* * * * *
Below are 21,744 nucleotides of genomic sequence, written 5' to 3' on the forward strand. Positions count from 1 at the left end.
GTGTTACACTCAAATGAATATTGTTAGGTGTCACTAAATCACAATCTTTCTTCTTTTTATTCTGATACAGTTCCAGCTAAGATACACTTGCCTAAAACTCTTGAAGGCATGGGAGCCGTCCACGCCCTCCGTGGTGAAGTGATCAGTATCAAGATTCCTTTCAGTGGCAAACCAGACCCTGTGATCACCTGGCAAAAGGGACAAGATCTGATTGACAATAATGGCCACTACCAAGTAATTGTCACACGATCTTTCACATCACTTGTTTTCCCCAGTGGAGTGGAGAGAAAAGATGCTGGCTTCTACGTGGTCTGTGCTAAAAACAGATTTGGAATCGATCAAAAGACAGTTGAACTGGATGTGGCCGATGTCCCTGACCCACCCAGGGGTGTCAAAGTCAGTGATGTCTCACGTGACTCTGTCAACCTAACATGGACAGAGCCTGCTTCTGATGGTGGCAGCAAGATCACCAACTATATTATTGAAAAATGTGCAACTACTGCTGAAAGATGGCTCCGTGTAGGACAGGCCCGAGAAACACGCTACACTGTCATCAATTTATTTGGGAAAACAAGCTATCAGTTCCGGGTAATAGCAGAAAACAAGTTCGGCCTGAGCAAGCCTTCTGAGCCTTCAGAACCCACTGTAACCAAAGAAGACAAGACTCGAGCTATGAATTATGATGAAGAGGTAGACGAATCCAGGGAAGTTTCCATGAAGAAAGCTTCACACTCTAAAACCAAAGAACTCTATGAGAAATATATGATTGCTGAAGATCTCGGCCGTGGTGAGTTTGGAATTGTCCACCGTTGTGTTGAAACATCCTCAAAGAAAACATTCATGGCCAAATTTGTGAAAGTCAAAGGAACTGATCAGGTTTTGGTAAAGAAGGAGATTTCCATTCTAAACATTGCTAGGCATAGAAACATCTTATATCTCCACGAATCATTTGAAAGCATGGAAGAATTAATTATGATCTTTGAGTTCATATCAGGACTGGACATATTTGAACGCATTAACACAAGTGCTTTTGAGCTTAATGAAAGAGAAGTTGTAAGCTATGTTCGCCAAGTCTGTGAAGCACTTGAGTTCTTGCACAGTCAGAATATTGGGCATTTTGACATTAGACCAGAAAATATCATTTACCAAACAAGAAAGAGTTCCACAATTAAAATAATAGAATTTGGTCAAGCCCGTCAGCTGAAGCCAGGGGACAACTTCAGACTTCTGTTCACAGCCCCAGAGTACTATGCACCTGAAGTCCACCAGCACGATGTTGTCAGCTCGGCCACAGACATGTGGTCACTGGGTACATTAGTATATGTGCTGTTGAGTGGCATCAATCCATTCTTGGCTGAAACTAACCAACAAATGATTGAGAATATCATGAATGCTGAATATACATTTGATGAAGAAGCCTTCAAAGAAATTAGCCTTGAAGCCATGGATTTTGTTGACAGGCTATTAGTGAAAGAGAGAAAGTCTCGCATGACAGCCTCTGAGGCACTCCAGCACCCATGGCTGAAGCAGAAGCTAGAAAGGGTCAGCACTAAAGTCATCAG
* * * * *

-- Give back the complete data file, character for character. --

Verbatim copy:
Below are 21,744 nucleotides of genomic sequence, written 5' to 3' on the forward strand. Positions count from 1 at the left end.
GTGTTACACTCAAATGAATATTGTTAGGTGTCACTAAATCACAATCTTTCTTCTTTTTATTCTGATACAGTTCCAGCTAAGATACACTTGCCTAAAACTCTTGAAGGCATGGGAGCCGTCCACGCCCTCCGTGGTGAAGTGATCAGTATCAAGATTCCTTTCAGTGGCAAACCAGACCCTGTGATCACCTGGCAAAAGGGACAAGATCTGATTGACAATAATGGCCACTACCAAGTAATTGTCACACGATCTTTCACATCACTTGTTTTCCCCAGTGGAGTGGAGAGAAAAGATGCTGGCTTCTACGTGGTCTGTGCTAAAAACAGATTTGGAATCGATCAAAAGACAGTTGAACTGGATGTGGCCGATGTCCCTGACCCACCCAGGGGTGTCAAAGTCAGTGATGTCTCACGTGACTCTGTCAACCTAACATGGACAGAGCCTGCTTCTGATGGTGGCAGCAAGATCACCAACTATATTATTGAAAAATGTGCAACTACTGCTGAAAGATGGCTCCGTGTAGGACAGGCCCGAGAAACACGCTACACTGTCATCAATTTATTTGGGAAAACAAGCTATCAGTTCCGGGTAATAGCAGAAAACAAGTTCGGCCTGAGCAAGCCTTCTGAGCCTTCAGAACCCACTGTAACCAAAGAAGACAAGACTCGAGCTATGAATTATGATGAAGAGGTAGACGAATCCAGGGAAGTTTCCATGAAGAAAGCTTCACACTCTAAAACCAAAGAACTCTATGAGAAATATATGATTGCTGAAGATCTCGGCCGTGGTGAGTTTGGAATTGTCCACCGTTGTGTTGAAACATCCTCAAAGAAAACATTCATGGCCAAATTTGTGAAAGTCAAAGGAACTGATCAGGTTTTGGTAAAGAAGGAGATTTCCATTCTAAACATTGCTAGGCATAGAAACATCTTATATCTCCACGAATCATTTGAAAGCATGGAAGAATTAATTATGATCTTTGAGTTCATATCAGGACTGGACATATTTGAACGCATTAACACAAGTGCTTTTGAGCTTAATGAAAGAGAAGTTGTAAGCTATGTTCGCCAAGTCTGTGAAGCACTTGAGTTCTTGCACAGTCAGAATATTGGGCATTTTGACATTAGACCAGAAAATATCATTTACCAAACAAGAAAGAGTTCCACAATTAAAATAATAGAATTTGGTCAAGCCCGTCAGCTGAAGCCAGGGGACAACTTCAGACTTCTGTTCACAGCCCCAGAGTACTATGCACCTGAAGTCCACCAGCACGATGTTGTCAGCTCGGCCACAGACATGTGGTCACTGGGTACATTAGTATATGTGCTGTTGAGTGGCATCAATCCATTCTTGGCTGAAACTAACCAACAAATGATTGAGAATATCATGAATGCTGAATATACATTTGATGAAGAAGCCTTCAAAGAAATTAGCCTTGAAGCCATGGATTTTGTTGACAGGCTATTAGTGAAAGAGAGAAAGTCTCGCATGACAGCCTCTGAGGCACTCCAGCACCCATGGCTGAAGCAGAAGCTAGAAAGGGTCAGCACTAAAGTCATCAG